While you read this article, be aware that a number of non-human "bots" are here, too, and they probably outnumber you by a healthy margin.
That's according to a study conducted by Incapsula, a web security service, which earlier this week released results concluding humans only account for 38.5 percent of all website traffic on the Internet. In other words, 61.5 percent, or nearly two-thirds, of all web visits are made by Internet bots, a name given to a wide range of software applications that crawl and interact with the web on behalf of their human owner.
At first blush the news sounds like the dawn of a Terminator-style, made-for-Hollywood script, but there's no need to panic. Slightly more than half of the non-human traffic can be attributed to search engines and other "good bots," which, among other things, index pages and generally make the Internet easier for humans to sort through and find what they're looking for.
Incapsula blames the remaining 30.5 percent of non-human web traffic on so-called "bad bots," a more nefarious group responsible for everything from posting spam comments and links, to stealing data and distributing malware.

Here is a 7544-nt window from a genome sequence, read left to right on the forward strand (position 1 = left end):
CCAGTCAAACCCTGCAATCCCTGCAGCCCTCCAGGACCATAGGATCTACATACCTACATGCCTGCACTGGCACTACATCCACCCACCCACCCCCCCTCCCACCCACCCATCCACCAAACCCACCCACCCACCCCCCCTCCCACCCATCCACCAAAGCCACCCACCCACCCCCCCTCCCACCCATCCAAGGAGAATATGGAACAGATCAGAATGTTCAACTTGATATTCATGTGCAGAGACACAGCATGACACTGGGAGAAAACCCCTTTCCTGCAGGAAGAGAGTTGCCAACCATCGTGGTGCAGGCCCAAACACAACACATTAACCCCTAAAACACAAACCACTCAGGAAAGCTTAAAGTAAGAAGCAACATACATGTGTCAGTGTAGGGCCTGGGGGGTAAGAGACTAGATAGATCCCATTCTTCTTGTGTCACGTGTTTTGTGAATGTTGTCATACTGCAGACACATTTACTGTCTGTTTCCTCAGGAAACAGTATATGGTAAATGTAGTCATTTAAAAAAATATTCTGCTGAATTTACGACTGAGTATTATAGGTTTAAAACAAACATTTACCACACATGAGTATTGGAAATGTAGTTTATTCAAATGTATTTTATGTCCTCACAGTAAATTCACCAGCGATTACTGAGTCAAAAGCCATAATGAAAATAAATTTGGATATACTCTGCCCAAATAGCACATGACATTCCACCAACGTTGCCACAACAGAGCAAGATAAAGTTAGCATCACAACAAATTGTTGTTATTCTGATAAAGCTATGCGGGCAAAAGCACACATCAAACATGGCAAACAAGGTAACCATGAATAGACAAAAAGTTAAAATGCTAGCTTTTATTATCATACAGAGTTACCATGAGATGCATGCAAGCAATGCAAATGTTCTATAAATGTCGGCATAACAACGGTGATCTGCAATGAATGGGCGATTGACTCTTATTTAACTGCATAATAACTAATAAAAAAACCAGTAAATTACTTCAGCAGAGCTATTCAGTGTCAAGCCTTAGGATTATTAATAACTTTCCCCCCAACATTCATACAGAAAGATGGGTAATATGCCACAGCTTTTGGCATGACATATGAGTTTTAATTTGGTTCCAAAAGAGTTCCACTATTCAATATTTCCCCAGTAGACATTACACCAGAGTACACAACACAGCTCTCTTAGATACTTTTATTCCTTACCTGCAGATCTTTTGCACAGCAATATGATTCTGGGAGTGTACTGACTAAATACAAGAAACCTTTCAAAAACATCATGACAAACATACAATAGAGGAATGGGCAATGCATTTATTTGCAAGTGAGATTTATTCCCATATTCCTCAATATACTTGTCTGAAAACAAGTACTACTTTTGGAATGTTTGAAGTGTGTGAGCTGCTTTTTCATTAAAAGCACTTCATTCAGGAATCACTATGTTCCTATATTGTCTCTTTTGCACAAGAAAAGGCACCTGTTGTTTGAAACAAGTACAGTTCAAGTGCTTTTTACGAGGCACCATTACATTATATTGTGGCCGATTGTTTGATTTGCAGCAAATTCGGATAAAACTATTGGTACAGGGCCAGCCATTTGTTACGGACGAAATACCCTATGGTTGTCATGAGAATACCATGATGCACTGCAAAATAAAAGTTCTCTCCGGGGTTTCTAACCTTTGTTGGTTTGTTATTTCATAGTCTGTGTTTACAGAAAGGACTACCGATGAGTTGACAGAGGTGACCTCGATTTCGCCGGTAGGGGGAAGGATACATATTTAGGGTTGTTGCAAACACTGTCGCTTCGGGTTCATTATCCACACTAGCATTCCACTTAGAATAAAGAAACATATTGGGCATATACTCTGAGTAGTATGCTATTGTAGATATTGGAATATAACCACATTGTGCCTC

One such bot, featured in a Wired article earlier this month, infects PCs to generate fake page views that can then be sold for advertising. The software is so sophisticated it contains its own anti-virus mechanism that can root out and destroy competing malware.
The figures are based on data collected over the past 90 days from its clients' 20,000 websites. The group registered 1.45 billion bot visits in traffic from 249 different countries.
According to Dr. Ian Brown of Oxford University's Security Center, the data should be approached with some skepticism, as Incapsula's "own customers may or may not be representative of the wider web."
"There will also be some unavoidable fuzziness in their data, given that they are trying to measure malicious website visits where by definition the visitors are trying to disguise their origin," Brown told the BBC.